The question isn’t if Corbyn goes, it is when: before or after the Conservatives win the 2020 election?

If he goes sooner rather than later, that might give Labour an opportunity to repair some of the damage done to the party (by Corbyn and his opponents, alike), and avoid total meltdown. Even if they don’t win (which seems increasingly likely), they can at least be a more forceful opposition.

Jeremy Corbyn
Image source:

The Corbyn-era has been a dream for the Tories. Not only has the Party torn itself asunder over the last near year and a half, but it has left the Government off the hook, repeatedly. Time and again the Tories have been in a state of disarray, only for Labour to let it go unnoticed, or to overshadow it with a crisis of it’s own. The Conservatives couldn’t hope for a more supportive team across the aisle if they removed the seats and installed a full-length mirror!

Time is running out for Corbyn (some would argue it ran out long ago), and unless he can turn things around in very short order, he must face the inevitable and stand down, for the good of the party, and the good of the country.

Supporters would argue that he has a mandate from the party members, and at is obviously true. But what does that matter if you can’t get a mandate from the country? At what point does remaining leader go from being a point of principle, to completely unprincipled?

I’m certainly not suggesting the party once-again adopt the ways of (*shudder*) New Labour, but whatever the answer is, it isn’t Corbyn.

Moral actions are not based on ideal principles, but on what the predictable and likely outcome of those actions are. Many of Corbyn’s supporters are driven by a sense of fairness and equality. They want the world to be a better place, which is great. Except that by accepting a leader that shows no signs of being able to win a General Election (or indeed, make any progress towards doing so), they are damning the country to another five years of Conservative government, which is the exact opposite of what they want.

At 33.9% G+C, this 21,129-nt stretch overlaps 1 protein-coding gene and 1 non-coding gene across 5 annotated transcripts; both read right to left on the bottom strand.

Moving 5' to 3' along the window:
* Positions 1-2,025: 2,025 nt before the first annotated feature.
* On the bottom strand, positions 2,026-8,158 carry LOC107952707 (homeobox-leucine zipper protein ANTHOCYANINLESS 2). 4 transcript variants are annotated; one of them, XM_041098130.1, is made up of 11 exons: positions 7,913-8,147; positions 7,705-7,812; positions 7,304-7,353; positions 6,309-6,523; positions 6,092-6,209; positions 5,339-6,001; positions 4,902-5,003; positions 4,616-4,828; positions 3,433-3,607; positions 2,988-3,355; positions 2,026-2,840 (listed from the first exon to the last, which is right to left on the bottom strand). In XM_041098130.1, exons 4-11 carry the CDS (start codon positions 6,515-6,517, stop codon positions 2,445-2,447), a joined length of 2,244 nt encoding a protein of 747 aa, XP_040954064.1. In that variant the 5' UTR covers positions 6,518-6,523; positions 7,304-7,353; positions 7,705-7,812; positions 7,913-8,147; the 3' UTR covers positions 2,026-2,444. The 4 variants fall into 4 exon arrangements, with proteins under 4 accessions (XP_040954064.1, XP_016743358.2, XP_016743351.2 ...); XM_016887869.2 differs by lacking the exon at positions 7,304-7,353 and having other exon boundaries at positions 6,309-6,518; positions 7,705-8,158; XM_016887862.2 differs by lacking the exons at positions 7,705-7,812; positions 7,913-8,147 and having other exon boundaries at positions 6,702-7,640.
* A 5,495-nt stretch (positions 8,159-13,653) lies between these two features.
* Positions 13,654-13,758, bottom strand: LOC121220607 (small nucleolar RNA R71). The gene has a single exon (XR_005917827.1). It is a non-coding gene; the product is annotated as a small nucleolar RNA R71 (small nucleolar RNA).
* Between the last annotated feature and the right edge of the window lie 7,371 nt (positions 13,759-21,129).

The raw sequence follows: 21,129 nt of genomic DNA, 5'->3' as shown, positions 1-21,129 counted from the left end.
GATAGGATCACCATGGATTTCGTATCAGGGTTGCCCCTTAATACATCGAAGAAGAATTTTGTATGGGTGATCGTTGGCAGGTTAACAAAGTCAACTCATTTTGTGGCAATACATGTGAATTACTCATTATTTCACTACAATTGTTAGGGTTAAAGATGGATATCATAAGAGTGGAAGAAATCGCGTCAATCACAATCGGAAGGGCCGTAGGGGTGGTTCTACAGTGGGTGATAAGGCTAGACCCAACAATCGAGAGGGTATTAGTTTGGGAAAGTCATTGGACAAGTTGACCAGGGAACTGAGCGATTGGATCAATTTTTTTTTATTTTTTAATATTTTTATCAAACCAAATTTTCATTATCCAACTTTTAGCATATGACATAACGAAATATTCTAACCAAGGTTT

Yes, it was nice to dream that a left-wing rebel could rise from political obscurity and lead the Labour Party to victory (even if it took more than one election cycle), but that hasn’t happened, and it isn’t happening. The Party has imploded and hasn’t looked this far from power for decades.

I’m not saying those who want a fairer and more equitable system for all should stop fighting, far from it. But they need to channel their energies into battles that can, at least potentially, be won. There is no moral righteousness in being the principled opposition (although even that is becoming an increasingly optimistic vision of the future), just as there is none in unprincipled Governance.

Corbyn needs to step down and the Labour Party needs to elect a leader who might actually, dare I say it, win. There might yet be a left-wing Labour rebel who can lead the Party to victory in the General Election, but unfortunately, Corbyn isn’t it, and the longer he stays, the further away any such victory seems to be.